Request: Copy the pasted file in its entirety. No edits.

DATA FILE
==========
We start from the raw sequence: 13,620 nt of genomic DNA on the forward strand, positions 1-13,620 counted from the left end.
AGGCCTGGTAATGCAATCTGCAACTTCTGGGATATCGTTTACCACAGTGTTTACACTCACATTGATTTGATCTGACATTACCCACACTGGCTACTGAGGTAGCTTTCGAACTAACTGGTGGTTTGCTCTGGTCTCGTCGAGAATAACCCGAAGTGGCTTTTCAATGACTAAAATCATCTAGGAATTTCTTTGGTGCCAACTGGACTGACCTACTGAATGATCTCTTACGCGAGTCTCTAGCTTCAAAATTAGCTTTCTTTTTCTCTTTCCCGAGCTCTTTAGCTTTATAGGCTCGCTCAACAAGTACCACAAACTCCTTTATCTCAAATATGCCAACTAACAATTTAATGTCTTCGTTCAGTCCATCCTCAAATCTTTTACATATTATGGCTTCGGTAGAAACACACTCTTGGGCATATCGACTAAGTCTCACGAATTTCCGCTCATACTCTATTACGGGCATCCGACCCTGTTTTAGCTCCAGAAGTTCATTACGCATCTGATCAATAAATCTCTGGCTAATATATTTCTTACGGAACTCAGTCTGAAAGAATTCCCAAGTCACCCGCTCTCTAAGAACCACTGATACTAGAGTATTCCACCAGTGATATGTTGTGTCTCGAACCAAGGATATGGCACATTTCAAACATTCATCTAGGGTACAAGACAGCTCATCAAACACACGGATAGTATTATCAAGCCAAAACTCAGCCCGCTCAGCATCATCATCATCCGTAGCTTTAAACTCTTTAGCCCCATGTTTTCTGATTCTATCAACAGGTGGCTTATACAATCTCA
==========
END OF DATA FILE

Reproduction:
We start from the raw sequence: 13,620 nt of genomic DNA on the forward strand, positions 1-13,620 counted from the left end.
AGGCCTGGTAATGCAATCTGCAACTTCTGGGATATCGTTTACCACAGTGTTTACACTCACATTGATTTGATCTGACATTACCCACACTGGCTACTGAGGTAGCTTTCGAACTAACTGGTGGTTTGCTCTGGTCTCGTCGAGAATAACCCGAAGTGGCTTTTCAATGACTAAAATCATCTAGGAATTTCTTTGGTGCCAACTGGACTGACCTACTGAATGATCTCTTACGCGAGTCTCTAGCTTCAAAATTAGCTTTCTTTTTCTCTTTCCCGAGCTCTTTAGCTTTATAGGCTCGCTCAACAAGTACCACAAACTCCTTTATCTCAAATATGCCAACTAACAATTTAATGTCTTCGTTCAGTCCATCCTCAAATCTTTTACATATTATGGCTTCGGTAGAAACACACTCTTGGGCATATCGACTAAGTCTCACGAATTTCCGCTCATACTCTATTACGGGCATCCGACCCTGTTTTAGCTCCAGAAGTTCATTACGCATCTGATCAATAAATCTCTGGCTAATATATTTCTTACGGAACTCAGTCTGAAAGAATTCCCAAGTCACCCGCTCTCTAAGAACCACTGATACTAGAGTATTCCACCAGTGATATGTTGTGTCTCGAACCAAGGATATGGCACATTTCAAACATTCATCTAGGGTACAAGACAGCTCATCAAACACACGGATAGTATTATCAAGCCAAAACTCAGCCCGCTCAGCATCATCATCATCCGTAGCTTTAAACTCTTTAGCCCCATGTTTTCTGATTCTATCAACAGGTGGCTTATACAATCTCA